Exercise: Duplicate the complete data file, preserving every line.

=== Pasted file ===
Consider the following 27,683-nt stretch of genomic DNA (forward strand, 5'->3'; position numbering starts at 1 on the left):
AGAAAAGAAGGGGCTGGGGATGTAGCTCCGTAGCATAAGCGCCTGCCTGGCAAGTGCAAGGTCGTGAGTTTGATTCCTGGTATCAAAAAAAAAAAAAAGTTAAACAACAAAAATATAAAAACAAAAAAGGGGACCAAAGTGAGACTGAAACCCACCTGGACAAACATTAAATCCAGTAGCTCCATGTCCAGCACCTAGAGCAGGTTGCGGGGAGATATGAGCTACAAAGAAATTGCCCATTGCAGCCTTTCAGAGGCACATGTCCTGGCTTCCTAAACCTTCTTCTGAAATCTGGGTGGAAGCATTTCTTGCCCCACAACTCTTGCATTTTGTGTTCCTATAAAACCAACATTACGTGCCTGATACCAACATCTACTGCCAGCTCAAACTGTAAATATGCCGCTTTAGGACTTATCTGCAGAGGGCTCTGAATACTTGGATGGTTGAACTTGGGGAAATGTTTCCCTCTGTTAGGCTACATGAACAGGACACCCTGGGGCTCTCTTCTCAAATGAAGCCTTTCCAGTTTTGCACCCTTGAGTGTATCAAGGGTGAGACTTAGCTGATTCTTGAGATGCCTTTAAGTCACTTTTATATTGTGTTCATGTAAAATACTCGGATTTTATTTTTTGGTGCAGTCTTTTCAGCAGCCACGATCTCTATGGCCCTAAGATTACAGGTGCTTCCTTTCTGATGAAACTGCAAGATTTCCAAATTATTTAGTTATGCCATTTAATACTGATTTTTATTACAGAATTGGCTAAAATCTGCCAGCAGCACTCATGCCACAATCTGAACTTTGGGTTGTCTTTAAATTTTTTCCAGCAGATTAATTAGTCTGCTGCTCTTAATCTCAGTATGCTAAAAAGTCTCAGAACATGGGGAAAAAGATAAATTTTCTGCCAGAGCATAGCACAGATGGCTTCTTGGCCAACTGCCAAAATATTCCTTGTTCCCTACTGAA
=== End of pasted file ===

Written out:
Consider the following 27,683-nt stretch of genomic DNA (forward strand, 5'->3'; position numbering starts at 1 on the left):
AGAAAAGAAGGGGCTGGGGATGTAGCTCCGTAGCATAAGCGCCTGCCTGGCAAGTGCAAGGTCGTGAGTTTGATTCCTGGTATCAAAAAAAAAAAAAAGTTAAACAACAAAAATATAAAAACAAAAAAGGGGACCAAAGTGAGACTGAAACCCACCTGGACAAACATTAAATCCAGTAGCTCCATGTCCAGCACCTAGAGCAGGTTGCGGGGAGATATGAGCTACAAAGAAATTGCCCATTGCAGCCTTTCAGAGGCACATGTCCTGGCTTCCTAAACCTTCTTCTGAAATCTGGGTGGAAGCATTTCTTGCCCCACAACTCTTGCATTTTGTGTTCCTATAAAACCAACATTACGTGCCTGATACCAACATCTACTGCCAGCTCAAACTGTAAATATGCCGCTTTAGGACTTATCTGCAGAGGGCTCTGAATACTTGGATGGTTGAACTTGGGGAAATGTTTCCCTCTGTTAGGCTACATGAACAGGACACCCTGGGGCTCTCTTCTCAAATGAAGCCTTTCCAGTTTTGCACCCTTGAGTGTATCAAGGGTGAGACTTAGCTGATTCTTGAGATGCCTTTAAGTCACTTTTATATTGTGTTCATGTAAAATACTCGGATTTTATTTTTTGGTGCAGTCTTTTCAGCAGCCACGATCTCTATGGCCCTAAGATTACAGGTGCTTCCTTTCTGATGAAACTGCAAGATTTCCAAATTATTTAGTTATGCCATTTAATACTGATTTTTATTACAGAATTGGCTAAAATCTGCCAGCAGCACTCATGCCACAATCTGAACTTTGGGTTGTCTTTAAATTTTTTCCAGCAGATTAATTAGTCTGCTGCTCTTAATCTCAGTATGCTAAAAAGTCTCAGAACATGGGGAAAAAGATAAATTTTCTGCCAGAGCATAGCACAGATGGCTTCTTGGCCAACTGCCAAAATATTCCTTGTTCCCTACTGAA